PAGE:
I've been thinking a lot lately about conformity. Quotes on conformity give some people's opinions on the subject. In classes I have learned that the American culture is individualistic and many Asian cultures collectivistic. Or in other words, Americans look out for number one (me) and collectivistic cultures look out for the good of the group (us).
I've been told ever since I can remember that I am very independent. I had a strong will and wanted things my own way. Sometimes being independent was a good thing, like learning to dress yourself, or cook for yourself. Other times it seemed more negative; "the world does not revolve around you!" I was told. When I learned that Americans were all this way it seemed to validate me. I was normal. It was okay to be independent because this was the characteristic of Americans that fueled the age of innovation and invention.
But I struggled. Christianity was all about putting others before yourself wasn't it? Turn the other cheek. Walk the extra mile. Part of the body of Christ. Being independent seemed wrong again.
Then I learned about how Adventists were called to be a peculiar people. To be separate from the world. In the world but not of the world. The text John 15:1 "If you belonged to the world, it would love you as its own. As it is, you do not belong to the world, but I have chosen you out of the world. That is why the world hates you."Did this mean that I could take pride in being unique? Did that mean going to church on Saturday and all the things that made me different than the other kids in my neighborhood was something to regard highly?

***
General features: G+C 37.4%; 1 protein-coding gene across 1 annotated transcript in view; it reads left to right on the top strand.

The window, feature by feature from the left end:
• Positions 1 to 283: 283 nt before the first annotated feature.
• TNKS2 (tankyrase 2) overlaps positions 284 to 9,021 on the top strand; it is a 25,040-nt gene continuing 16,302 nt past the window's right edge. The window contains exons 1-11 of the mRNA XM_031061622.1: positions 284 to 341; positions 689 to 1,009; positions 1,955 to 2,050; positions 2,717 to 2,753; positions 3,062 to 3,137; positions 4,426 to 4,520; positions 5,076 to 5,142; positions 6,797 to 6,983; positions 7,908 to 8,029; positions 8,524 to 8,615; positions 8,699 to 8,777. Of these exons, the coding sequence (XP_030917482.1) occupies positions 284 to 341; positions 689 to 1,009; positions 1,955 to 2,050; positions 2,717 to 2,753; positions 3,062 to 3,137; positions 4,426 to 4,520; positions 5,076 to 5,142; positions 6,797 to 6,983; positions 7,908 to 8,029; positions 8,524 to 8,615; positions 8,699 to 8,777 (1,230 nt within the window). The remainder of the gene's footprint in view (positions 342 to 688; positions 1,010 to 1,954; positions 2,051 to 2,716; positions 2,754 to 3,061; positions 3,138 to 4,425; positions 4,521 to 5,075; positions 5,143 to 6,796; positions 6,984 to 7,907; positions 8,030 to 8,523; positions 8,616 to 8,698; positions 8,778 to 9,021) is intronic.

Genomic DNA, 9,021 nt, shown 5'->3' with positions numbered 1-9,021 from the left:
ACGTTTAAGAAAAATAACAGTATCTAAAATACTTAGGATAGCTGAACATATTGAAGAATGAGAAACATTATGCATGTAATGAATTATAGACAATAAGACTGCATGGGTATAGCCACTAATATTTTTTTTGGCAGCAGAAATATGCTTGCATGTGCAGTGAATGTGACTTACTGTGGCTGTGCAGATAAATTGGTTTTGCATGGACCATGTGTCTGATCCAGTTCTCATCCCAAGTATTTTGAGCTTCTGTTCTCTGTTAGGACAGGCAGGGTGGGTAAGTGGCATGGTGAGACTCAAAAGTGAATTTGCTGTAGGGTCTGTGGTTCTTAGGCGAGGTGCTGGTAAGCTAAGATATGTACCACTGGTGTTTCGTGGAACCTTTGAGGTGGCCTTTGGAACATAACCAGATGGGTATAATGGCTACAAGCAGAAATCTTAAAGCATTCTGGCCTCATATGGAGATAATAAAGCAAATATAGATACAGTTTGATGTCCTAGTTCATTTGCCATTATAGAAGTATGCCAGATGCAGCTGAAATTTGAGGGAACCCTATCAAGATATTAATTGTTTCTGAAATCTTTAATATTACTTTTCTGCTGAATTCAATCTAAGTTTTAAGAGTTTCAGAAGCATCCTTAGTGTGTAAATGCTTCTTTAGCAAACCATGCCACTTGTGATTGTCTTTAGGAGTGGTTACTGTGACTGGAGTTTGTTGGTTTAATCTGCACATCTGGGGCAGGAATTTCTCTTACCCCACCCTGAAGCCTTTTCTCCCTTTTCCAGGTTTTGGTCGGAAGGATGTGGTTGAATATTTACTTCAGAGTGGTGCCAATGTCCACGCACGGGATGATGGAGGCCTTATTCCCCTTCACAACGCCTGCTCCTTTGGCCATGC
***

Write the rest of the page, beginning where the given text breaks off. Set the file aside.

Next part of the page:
But then what about the verse in 1 Corinthians 3:3 "You are still worldly. For since there is jealousy and quarreling among you, are you not worldly? Are you not acting like mere men?" Wasn't this verse saying what made Christians different than the world was brotherly love among them? I was back full circle. The other was greater than the self. Independence seemed rubbish next to interdependence.
But maybe its like healthy fats. Maybe there is a healthy independence.
Healthy independence might take the form of searching the scriptures for yourselves to know what they say. (Don't just ingest the church's doctrine). Or perhaps healthy independence is being a whistle-blower, to be true to your convictions.
When you think a certain thing, and feel a certain way, is it always necessary to inform others about it?
I leave you with a quote:
"As for conforming outwardly, and living your own
life inwardly, I do not think much of that. Let not your right hand
know what your left hand does in that line of business. It will prove a
failure.... It is a greater strain than any soul can long endure. When
you get God to pulling one way, and the devil the other, each having
his feet well braced,—to say nothing of the conscience sawing
transversely,—almost any timber will give way."
Henry David Thoreau (1817–1862)
U.S. philosopher, author, naturalist.
Letter, August 9, 1850, to Harrison Blake, in The Writings of Henry
David Thoreau, vol. 6, p. 188, Houghton Mifflin (1906).